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Thread: Lower back maintenance - A question to you cagey veterans of pitching out there.

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    Certified softball maniac RubberBiscuit's Avatar
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    Default Lower back maintenance - A question to you cagey veterans of pitching out there.

    What is the best maintenance plan for an achy lower back due to a core that is too weak? (we have already ruled out anything with the spine)

    Chiropractor?
    Good physical therapist?
    Just ramp-up the core training as much as possible in parallel with “the season”?
    Other suggestions??

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    Super Moderator Amy in AZ.'s Avatar
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    How are her mechanics? I can't remember if there is video of her on here, or not.
    MTR - A foul ball is a foul ball. Nothing else, just a foul ball.

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    Certified softball maniac Ken B's Avatar
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    Is her back pain a result of pitching, or does pitching aggravate a condition?

    PT exercises, when I remember to do them, make a huge difference even for a day for my condition. Low-impact core strengthing is also a huge relief for me. The trick in my case is making the time and commiting myself to it. This is all based on the guidance of my neurosurgeon, GP and PT.

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    PT first to relieve the pain, then ramp up the core workout. Glutes/hips are just as important for support... glutes especially.

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    As long as her mechanic are in line with the Steadman - Hawkins report to coaches, there should be nothing that causes a sore back.

    There are instructors out there that will tell you a sore back is simply a part of pitching and get used to it. If the mechahanics are safe, there should be NOTHING that causes stress to the lower back.

    Best advice here is to fix what is causing it.

    There are instructors out there that teach mechanics that are not safe. Many times they will tell you a sore back is just part of being a pitcher so get used to it. They will also say what you mentioned, strengthening this or that muscle group and they will blame it on that. Those instructors should be ran out of town on a rail.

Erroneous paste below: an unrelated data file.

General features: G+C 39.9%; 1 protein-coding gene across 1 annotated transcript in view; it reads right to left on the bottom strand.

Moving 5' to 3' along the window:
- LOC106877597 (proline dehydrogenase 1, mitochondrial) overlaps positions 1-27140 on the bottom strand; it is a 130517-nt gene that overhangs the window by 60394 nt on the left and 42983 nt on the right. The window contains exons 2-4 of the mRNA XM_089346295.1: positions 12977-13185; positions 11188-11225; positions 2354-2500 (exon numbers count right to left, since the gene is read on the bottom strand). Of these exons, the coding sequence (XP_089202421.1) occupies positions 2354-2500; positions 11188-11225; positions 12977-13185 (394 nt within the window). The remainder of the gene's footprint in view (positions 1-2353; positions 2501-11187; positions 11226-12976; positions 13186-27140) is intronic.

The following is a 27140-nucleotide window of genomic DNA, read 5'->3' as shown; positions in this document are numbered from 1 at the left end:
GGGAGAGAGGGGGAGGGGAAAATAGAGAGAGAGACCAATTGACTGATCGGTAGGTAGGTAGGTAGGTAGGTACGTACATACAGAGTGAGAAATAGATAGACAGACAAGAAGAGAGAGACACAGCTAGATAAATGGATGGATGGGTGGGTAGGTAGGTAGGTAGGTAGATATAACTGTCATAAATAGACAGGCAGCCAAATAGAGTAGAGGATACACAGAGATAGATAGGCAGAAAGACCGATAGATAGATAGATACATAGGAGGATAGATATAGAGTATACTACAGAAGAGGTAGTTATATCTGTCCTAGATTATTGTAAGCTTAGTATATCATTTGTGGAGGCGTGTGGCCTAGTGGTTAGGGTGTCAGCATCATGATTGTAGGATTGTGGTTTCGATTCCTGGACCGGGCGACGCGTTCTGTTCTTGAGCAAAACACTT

If she is standing tall when she starts her push off and / or is standing tall when the stride foot touches down, she will have a sore lower back and eventually a serious injury to the lumbar spine.

    Her mechanics should be evaluated by a knowledgeable instructor.
    Last edited by halskinner; 03-26-2013 at 04:11 PM.

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    Certified softball maniac Ken B's Avatar
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    Hal,
    I teach "stay tall" at release, but can see how heel plant vs toe plant and a rigid knee could lead to issues. I also teach "no bending" at the waist or back bending in premotion and load. Kelsi Dunne comes to mind as a pitcher who would bend at the waist in premotion then hunched some at release. Kenzie Fowler had a delivery where she forcefully bent forward during load then snapped into a back arched position mid-stride that made me cringe. Ueno bows in premotion and leans forward at the waist in release. These motions seem risky to me, but only an opinion.

    Finch had a motion that seemed tall at load and tall at release. This style of using the legs to generate power and to absorb the plant energy seems to be the least likely to injure the back--again, only my opinion.

    I'm familiar with the Steadman Hawkins Report to the Coaches: Softball Pitching at the 1996 Olympic Games, which specifically addressed the pitching motion relating to shoulder injuries. Is there another report that addresses back injury?